The nurse who was fired was investigated by the board and found guilty of playing this dangerous medication withholding game. If it's ordered and the patient requests it and the patient says they're having symptoms (the kind we cannot see), then that's a legal basis for a complaint and a case. Anxiety isn't fun, neither is addiction or withdrawal. If I were uncomfortable, I'd play whatever games I had to, in order to gain some relief! It may turn into a game of getting through the med nurse-barrier between me and the meds my prescriber ordered. If I'm comfortable, then I'm more likely to be precontemplatiive about addiction versus sobriety. That's where I need them to be.

  • Jul 5

    if they've had it before and the same dose as before, slam it within the hosp policy or your guidelines and be done. Hospital admissions where the treating diagnosis is not addiction; nurses have no standing to try to treat and control narcs if a patient is in pain. Hanging it in an IV? I'm happy I'm not there!

    If I'm in pain, give it to me over a minute or slam it or whatever...who cares?

    So they get a high feeling at first; big deal. That's what narcs do!

    Hanging it in an iv to avoid a high is an asinine policy. Push it and watch em and if they get a high feeling, you know it's working. Treating addicts is no big deal if you know how to deal with them but it's apparent the label has more power than reasonable treatment. My guess is a place like that is weaning them day one postop if they've got a tolerance. When it comes to pain relief, I don't mess around. If they say they're in pain or an addict that's in pain (addicts have pain, too) then I don't delay, give whatever it takes within the standing and scheduled orders enough to stop their voicing pain. It's soooo easy!


    If they need to address their addiction it will be initiated by them when the time is right and that's where I come in. Post acute admission is the time to address their addiction. Controlling narcs like control freaks in a physical acute setting WILL create more anxiety and therefore more pain. They should read the pain control guidelines. Pain is subjective but when they're obviously calmed, they bother me less then on discharge day we can address their plan for addiction treatment and instruct them how to wean down at home before addiction treatment.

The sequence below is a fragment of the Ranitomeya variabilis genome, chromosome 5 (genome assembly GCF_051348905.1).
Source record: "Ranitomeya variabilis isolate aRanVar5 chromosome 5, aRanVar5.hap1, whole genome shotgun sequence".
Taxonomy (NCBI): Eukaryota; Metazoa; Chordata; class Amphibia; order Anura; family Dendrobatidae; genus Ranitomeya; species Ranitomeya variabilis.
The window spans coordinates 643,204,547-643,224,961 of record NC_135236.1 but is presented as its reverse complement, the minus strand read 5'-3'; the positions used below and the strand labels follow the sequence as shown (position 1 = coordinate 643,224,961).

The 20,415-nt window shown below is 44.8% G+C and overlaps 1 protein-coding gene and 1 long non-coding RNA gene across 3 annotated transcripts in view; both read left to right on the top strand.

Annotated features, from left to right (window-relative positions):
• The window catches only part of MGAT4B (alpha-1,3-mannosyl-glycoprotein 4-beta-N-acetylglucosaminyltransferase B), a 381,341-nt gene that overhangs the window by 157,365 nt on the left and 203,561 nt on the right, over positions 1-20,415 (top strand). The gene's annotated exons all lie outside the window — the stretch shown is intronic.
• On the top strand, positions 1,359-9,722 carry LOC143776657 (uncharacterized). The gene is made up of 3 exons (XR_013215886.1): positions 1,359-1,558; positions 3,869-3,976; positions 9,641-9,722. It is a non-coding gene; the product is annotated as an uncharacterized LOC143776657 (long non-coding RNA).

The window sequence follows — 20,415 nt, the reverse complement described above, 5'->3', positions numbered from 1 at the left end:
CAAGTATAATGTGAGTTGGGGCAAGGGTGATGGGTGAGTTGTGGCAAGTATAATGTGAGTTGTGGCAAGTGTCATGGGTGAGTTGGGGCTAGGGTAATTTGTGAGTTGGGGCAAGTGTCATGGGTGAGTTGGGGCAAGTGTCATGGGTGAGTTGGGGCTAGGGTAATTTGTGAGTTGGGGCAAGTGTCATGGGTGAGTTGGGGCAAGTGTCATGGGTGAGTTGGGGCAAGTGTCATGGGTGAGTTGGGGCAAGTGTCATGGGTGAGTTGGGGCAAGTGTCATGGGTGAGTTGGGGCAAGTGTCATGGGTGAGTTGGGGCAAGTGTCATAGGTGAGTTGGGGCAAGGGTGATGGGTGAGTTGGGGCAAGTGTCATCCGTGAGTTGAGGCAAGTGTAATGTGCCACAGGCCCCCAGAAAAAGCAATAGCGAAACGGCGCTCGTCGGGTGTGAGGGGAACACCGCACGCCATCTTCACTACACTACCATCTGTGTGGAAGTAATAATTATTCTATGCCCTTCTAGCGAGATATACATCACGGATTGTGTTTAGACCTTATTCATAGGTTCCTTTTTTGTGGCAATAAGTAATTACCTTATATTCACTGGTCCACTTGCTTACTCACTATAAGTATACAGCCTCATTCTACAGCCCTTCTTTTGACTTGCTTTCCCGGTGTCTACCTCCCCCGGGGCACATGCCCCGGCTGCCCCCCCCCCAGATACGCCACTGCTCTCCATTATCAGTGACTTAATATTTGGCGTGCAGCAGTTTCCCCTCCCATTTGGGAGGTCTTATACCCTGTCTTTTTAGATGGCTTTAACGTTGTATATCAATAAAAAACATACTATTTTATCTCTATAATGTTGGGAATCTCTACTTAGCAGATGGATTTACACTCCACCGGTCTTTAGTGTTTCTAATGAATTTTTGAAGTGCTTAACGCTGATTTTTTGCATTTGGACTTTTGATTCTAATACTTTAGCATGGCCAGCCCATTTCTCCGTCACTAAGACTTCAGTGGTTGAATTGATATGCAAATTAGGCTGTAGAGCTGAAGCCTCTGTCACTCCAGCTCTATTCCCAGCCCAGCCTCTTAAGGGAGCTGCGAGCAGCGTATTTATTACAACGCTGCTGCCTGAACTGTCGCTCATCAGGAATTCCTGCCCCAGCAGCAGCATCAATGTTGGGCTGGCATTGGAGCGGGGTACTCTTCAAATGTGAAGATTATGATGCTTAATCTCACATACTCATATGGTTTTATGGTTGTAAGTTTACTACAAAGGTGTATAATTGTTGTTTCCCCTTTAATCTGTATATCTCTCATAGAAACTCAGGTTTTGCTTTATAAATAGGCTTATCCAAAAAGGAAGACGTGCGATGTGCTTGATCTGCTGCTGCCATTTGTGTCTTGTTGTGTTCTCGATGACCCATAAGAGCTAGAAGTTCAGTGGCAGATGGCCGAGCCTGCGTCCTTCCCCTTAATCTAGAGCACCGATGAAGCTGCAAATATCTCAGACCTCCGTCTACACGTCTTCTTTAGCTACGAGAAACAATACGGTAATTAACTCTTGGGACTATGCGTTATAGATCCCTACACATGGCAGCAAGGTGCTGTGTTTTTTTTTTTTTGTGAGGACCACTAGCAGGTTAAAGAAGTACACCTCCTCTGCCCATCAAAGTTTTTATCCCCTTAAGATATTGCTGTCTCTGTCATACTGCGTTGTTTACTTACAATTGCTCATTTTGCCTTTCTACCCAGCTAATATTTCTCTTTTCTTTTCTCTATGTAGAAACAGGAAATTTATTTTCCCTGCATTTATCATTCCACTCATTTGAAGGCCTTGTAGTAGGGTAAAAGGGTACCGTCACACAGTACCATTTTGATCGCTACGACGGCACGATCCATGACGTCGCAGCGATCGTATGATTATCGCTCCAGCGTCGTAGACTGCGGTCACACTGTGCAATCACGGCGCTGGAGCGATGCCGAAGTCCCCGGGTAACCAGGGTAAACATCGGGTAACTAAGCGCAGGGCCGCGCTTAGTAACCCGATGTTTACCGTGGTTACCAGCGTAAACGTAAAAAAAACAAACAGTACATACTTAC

• Jun 30

    Their first impression will be when you walk into their office, and it's nursing not HR you need to impress to get hired (unless you're new to the field and can't read people terribly well). Rather than doing all the things suggested by a brand new nurse, change your name on your social media accounts to a nickname. Case closed. No HR at any hospitals Ive worked at have made any hiring decisions based on a FB account. (it was a new nurse that wrote the article, most likely reading articles online versus interviewing the hiring deciders themselves--none of it mentions anything about actual hiring decisions, so I don't see any real valid points).

  • Jun 3

    I give everything and anything TOGETHER for these people who are in the throes of withdrawals. It's only for a few days, 'till their system clears. None of those meds mentioned are addictive, or they would be scheduled meds. It's amazing the stuff people can write and not be questioned. Phenergan is not addictive! Hydroxyzine isn't, either! Please look it up and recheck abuse statistics. Better yet, study and take the CARN exam! Make it your business to UNDERSTAND addiction, not treat it as a moral deficiency.